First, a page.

High-pressure irrigation increases adipocyte-like cells at the expense of osteoblasts in vitro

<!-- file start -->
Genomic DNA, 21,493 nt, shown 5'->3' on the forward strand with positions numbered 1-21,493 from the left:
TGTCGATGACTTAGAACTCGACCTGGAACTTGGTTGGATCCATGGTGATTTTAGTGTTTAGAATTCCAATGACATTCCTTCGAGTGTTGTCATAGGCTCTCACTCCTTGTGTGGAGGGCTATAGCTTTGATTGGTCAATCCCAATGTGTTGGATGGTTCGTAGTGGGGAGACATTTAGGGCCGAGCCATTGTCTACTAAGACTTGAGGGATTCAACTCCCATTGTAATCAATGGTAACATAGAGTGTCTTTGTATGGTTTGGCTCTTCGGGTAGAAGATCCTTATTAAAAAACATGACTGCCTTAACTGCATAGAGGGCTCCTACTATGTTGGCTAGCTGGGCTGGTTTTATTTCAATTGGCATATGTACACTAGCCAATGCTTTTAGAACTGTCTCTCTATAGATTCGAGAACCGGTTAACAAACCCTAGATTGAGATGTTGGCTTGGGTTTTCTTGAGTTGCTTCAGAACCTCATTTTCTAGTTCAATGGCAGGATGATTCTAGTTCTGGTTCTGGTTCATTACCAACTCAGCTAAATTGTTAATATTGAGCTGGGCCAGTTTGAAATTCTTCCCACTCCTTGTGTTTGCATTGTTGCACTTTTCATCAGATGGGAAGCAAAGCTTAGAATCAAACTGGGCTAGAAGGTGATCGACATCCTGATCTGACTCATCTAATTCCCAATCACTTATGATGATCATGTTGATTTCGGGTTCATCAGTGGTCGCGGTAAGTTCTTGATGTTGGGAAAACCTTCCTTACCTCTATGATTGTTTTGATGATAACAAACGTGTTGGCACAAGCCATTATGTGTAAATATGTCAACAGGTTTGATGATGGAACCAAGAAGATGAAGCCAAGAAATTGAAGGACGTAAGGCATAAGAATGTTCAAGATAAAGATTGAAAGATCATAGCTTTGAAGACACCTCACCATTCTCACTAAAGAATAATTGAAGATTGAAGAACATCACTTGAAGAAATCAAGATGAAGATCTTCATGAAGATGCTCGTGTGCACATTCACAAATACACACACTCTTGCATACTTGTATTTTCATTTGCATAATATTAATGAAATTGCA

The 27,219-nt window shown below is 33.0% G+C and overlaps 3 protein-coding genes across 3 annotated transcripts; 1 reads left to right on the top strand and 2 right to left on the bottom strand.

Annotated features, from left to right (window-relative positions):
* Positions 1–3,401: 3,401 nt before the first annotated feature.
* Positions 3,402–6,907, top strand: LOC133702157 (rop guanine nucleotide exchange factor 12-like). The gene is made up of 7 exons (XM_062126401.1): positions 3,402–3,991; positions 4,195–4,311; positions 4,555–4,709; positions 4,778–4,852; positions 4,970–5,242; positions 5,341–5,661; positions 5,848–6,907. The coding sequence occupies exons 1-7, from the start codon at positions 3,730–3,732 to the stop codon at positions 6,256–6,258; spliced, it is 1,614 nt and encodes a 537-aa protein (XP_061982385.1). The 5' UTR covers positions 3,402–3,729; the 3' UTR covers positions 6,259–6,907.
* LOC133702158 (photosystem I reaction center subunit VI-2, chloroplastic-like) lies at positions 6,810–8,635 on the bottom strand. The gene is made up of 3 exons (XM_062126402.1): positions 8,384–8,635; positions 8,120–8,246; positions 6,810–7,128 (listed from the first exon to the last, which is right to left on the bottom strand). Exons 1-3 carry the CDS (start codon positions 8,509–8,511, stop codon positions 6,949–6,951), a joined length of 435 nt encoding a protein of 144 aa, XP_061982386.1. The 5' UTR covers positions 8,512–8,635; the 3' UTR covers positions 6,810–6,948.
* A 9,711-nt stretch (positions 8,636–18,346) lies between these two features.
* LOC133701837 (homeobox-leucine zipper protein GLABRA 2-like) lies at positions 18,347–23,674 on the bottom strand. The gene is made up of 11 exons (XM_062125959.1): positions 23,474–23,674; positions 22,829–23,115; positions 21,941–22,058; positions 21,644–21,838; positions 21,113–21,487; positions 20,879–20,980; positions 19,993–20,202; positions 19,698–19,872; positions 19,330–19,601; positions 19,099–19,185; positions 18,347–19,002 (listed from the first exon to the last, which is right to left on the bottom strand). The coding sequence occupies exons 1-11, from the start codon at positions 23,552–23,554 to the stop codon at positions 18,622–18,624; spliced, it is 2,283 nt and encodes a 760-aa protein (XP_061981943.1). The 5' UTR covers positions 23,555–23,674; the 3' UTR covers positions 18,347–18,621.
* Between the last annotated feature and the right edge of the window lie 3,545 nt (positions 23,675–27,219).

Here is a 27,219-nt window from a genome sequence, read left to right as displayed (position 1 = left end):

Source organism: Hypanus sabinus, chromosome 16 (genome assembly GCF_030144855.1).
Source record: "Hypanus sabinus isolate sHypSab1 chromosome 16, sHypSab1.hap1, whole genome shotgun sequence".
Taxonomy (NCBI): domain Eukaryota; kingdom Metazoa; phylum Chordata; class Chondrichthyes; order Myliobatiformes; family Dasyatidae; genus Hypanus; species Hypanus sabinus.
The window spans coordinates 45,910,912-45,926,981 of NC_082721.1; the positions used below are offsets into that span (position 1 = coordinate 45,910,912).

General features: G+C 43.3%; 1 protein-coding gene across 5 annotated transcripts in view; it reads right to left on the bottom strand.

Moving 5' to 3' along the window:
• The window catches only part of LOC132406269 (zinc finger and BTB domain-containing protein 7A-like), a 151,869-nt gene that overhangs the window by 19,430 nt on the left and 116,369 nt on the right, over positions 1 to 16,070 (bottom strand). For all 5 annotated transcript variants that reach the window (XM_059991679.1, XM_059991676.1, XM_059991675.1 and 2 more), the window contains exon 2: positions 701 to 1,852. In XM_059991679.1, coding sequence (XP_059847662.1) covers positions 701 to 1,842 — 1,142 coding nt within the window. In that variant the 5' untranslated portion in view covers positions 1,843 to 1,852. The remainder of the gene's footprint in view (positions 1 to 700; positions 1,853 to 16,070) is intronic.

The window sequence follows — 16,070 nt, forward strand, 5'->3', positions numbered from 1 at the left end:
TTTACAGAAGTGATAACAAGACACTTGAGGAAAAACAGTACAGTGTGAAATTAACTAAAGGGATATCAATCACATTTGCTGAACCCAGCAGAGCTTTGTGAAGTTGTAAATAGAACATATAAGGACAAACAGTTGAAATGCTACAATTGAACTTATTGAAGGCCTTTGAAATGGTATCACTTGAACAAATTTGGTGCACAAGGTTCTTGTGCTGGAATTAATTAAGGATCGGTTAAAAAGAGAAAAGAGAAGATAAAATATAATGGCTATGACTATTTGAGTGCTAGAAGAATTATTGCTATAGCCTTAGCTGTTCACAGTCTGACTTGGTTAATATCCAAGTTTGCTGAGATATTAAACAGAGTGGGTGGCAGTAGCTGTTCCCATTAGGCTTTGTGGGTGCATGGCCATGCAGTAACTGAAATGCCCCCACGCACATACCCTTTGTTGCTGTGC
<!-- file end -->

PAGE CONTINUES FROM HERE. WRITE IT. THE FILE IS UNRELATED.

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High-pressure lavage produces greater visible damage to bone at a macroscopic and microscopic level when compared with low-pressure lavage and can result in delay in the healing of fractures. Osteoblasts and adipocytes are derived from mesenchymal stem cells. Conditions which lead to bone loss often involve a switch from the osteoblast to adipocyte lineage. We have therefore examined the effect of high- and low-pressure irrigation on the differentiation of adipocytes. Calvaria-derived bone cells were exposed to either low-pressure or high-pressure irrigation with normal saline. After 14 days the cells were fixed and the osteoblasts and adipocytes quantified using Oil Red O to stain cytoplasmic lipid droplets (triglycerides) in the cells. Osteoblasts were quantified using a commercially available alkaline-phosphatase staining assay. A standard quantitative reverse transcription-polymerase chain reaction (RT-PCR) was performed. Messenger RNA levels for osteocalcin, a marker of osteoblasts, and PPARy2, a marker of adipocytes, were measured. High-pressure lavage resulted in an increase in adipogenesis of 50% when compared with low-pressure lavage. Our findings suggest that high-pressure lavage may promote differentiation of mesenchymal stem cells towards the adipocyte lineage. This may have clinical significance in the development of delayed and nonunion after treatment of fractures of long bones.
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